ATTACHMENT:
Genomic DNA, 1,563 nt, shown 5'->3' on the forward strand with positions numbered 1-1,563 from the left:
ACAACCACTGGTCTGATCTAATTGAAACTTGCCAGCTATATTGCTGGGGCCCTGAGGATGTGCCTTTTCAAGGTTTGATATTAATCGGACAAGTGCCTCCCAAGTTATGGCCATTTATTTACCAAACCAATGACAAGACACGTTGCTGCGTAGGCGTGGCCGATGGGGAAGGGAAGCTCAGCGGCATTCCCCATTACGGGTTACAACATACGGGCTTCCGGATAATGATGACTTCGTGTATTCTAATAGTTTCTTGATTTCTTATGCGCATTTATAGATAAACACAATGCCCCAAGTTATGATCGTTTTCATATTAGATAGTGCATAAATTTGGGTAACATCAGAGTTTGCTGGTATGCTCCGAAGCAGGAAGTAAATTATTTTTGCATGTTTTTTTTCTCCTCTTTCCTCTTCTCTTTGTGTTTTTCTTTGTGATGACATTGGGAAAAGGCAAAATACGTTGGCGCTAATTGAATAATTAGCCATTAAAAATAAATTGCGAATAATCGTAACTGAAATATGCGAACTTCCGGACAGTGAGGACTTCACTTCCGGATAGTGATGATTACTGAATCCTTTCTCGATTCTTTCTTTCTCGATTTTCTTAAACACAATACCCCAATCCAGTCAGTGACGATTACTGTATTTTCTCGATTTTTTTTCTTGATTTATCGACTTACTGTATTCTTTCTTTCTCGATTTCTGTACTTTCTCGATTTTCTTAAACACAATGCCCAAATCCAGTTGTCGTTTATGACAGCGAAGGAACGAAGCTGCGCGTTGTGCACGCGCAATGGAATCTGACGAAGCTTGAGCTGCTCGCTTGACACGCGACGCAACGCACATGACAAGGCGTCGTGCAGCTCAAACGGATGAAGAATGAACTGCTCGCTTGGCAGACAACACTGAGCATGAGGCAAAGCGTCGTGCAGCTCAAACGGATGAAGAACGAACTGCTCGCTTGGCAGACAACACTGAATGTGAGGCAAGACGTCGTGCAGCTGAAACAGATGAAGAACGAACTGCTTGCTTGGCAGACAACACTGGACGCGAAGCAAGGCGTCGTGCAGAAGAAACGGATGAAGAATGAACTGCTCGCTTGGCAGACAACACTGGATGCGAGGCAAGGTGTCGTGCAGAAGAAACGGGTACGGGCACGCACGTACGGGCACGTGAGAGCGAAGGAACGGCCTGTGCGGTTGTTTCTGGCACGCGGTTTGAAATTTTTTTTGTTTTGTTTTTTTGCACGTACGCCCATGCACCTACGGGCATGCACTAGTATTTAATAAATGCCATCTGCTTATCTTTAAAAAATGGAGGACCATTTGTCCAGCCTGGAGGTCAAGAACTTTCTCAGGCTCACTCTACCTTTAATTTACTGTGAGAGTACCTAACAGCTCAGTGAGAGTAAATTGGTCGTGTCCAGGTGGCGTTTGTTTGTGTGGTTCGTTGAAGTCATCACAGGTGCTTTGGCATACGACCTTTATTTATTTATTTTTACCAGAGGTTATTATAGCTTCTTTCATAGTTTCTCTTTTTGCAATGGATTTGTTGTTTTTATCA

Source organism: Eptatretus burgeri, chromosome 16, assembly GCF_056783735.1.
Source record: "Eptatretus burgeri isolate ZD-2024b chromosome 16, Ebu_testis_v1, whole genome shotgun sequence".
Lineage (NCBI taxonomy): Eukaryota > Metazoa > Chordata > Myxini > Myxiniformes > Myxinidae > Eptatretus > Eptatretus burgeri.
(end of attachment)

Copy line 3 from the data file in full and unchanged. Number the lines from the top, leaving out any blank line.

Source organism: Eptatretus burgeri, chromosome 16, assembly GCF_056783735.1.